The College of Engineering's Student Services will provide you with comprehensive admissions, scholarship, advising, mentoring and tutoring, student records, professional development, and career placement services. It will also help you with co-op and internship placement and study abroad.
Engineering student support services include free tutoring for your first two years of math, science, and engineering courses.
The Hanson Center for Technical Communication helps undergraduate students develop and polish their writing and presentation skills. The center is staffed by professional writing consultants and peer tutors.
Engineering student organizations, fraternities and sororities, and national honorary societies will offer you many opportunities to develop your leadership abilities.
Faculty, Facilities, and Resources
Iowa’s nationally and internationally renowned faculty members, including physicians and practicing engineers, teach all of the college's engineering classes, including those for first-year students. No engineering classes are taught by teaching assistants. Faculty members also encourage undergraduates to work in their research labs.
The Seamans Center for the Engineering Arts and Sciences offers everything you'll need under one roof. It houses all of the college’s departments and most faculty offices.
You’ll be able to study in the John Deere Plaza and the Student Commons, which is next to the Lichtenberger Engineering Library. The commons features a two-story atrium and is designed to replicate a real-world engineering work center, with team study areas for students who are working on projects together.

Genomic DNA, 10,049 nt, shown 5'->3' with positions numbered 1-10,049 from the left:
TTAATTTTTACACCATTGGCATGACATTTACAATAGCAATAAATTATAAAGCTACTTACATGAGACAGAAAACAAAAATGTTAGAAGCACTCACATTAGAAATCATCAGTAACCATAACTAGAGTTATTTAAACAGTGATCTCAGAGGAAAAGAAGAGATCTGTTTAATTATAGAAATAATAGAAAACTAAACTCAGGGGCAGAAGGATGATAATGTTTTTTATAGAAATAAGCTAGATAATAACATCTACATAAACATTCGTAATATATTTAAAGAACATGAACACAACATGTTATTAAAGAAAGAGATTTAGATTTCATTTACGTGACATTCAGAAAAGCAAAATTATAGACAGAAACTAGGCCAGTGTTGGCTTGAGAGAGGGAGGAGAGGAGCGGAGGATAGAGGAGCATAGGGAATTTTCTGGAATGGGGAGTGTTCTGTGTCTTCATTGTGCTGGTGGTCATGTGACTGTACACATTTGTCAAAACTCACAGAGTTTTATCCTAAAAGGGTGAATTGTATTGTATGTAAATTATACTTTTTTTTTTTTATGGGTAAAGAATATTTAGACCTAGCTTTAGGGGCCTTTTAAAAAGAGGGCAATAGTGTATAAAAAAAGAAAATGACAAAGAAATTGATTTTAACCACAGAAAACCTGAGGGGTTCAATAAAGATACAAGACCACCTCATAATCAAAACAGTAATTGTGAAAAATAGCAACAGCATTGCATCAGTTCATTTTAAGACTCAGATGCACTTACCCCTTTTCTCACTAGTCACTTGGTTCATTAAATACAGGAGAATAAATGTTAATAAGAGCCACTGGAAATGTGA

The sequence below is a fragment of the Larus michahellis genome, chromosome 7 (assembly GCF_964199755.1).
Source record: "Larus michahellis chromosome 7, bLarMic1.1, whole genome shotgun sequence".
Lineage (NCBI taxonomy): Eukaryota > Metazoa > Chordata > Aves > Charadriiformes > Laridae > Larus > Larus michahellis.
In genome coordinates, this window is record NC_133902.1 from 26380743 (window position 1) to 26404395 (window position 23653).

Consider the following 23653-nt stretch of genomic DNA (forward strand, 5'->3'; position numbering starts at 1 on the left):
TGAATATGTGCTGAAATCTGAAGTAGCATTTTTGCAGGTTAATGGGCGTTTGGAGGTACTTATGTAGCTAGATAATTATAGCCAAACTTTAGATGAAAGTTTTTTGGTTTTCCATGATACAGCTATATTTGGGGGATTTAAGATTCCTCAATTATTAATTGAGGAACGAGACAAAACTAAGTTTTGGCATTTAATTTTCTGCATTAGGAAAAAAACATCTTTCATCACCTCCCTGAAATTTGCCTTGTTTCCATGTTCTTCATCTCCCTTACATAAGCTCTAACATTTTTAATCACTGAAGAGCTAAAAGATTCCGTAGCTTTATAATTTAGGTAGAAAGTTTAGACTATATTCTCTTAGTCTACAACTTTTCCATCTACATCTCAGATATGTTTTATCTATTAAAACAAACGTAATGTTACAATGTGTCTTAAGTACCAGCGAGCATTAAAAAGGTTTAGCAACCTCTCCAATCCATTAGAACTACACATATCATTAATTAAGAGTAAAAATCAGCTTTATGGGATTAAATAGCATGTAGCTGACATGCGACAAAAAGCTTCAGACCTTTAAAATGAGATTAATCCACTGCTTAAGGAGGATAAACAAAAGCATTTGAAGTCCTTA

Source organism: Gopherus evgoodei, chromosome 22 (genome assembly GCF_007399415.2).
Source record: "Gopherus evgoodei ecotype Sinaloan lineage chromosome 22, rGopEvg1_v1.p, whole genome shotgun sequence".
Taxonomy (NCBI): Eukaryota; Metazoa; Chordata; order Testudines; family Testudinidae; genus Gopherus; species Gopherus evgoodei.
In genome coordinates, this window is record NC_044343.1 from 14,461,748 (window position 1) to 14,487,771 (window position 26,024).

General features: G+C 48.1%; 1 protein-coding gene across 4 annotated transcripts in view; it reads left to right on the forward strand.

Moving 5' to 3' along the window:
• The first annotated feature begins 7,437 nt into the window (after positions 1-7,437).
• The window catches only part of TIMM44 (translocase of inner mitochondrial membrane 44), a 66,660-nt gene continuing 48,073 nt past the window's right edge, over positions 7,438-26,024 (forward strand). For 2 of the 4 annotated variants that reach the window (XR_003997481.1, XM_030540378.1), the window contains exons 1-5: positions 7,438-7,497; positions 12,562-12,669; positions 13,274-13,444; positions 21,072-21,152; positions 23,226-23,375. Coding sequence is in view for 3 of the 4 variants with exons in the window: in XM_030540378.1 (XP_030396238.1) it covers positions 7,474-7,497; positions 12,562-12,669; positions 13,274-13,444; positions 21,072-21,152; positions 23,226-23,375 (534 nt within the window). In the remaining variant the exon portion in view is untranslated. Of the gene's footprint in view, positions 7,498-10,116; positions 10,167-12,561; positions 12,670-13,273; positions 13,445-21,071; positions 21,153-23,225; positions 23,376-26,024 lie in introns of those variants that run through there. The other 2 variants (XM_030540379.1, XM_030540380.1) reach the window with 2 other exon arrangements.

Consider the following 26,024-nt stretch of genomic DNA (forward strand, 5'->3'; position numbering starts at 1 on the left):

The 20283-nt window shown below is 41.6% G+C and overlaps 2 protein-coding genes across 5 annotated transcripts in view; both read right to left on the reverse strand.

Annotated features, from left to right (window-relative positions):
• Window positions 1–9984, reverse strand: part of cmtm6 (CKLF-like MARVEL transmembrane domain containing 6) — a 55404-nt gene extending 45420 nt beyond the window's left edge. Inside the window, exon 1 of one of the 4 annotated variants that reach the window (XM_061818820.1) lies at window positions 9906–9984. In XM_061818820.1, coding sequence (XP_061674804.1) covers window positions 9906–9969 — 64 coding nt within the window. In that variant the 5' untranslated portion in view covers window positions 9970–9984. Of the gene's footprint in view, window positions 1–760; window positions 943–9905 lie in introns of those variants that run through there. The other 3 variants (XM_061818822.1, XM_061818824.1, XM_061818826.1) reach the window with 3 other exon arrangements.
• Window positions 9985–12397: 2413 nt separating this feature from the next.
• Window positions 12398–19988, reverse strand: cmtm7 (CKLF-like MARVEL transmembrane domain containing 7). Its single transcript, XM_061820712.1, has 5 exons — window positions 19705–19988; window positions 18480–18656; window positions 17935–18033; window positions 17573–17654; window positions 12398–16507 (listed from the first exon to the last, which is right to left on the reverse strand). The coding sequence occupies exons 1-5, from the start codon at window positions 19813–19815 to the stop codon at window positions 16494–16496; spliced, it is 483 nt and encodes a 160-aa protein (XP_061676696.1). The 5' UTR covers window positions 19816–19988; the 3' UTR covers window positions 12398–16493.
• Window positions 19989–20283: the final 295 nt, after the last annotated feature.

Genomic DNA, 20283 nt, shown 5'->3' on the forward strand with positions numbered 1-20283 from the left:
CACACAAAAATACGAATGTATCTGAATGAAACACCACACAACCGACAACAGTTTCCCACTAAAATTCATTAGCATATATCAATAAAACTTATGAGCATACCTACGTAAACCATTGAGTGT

The Seamans Center’s six large computer labs offer access to state-of-the-art computer equipment 24 hours a day, and the building has wireless technology. Classrooms also feature the latest technology.
The college is home to four major research centers: IIHR—Hydroscience & Engineering; the Center for Bioinformatics and Computational Biology; the Center for Computer-Aided Design; and the Iowa Institute for Biomedical Imaging.
The college’s location at a major research university enables its scholars and scientists to collaborate easily with those in many other disciplines. For instance, the university’s Carver College of Medicine and University of Iowa Hospitals and Clinics provide numerous opportunities for research partnerships in the health sciences.
The U.S. Department of Transportation’s National Advanced Driving Simulator, the most technologically advanced simulator in the world, also is located at Iowa.
These partnerships and facilities provide a wealth of research opportunities for engineering students.
On average, 93-98 percent of our graduates are employed in their field of study or pursuing advanced education within seven months of graduation.
Engineering is a well-respected profession that is used as a foundation for a variety of careers in industry, medicine, law, government, and consulting. Engineering majors hold eight of the top ten spots on the list of top-paid majors for bachelor's degree graduates, according to the National Association of Colleges and Employers (NACE).
Engineering Professional Development (EPD) develops and promotes experiential education and professional opportunities for students in the College of Engineering. Professional staff coordinate the College's co-op and internship program, engage in employer outreach, and provide opportunities for students to network with employers, including an engineering career fair each semester and other programming related to career development. EPD offers individual advising and class presentations on resume and cover letter preparation, job and internship search strategies, interviewing skills, and job offer evaluation.
Apply early for scholarships. The college offers Engineering First-Year scholarships as well as many other scholarship opportunities for sophomore, junior, and senior students. Learn more at College of Engineering Scholarships.
Apply to the College of Engineering. If you are not sure which engineering major you will choose, specify that you are "undecided" on your application for admission.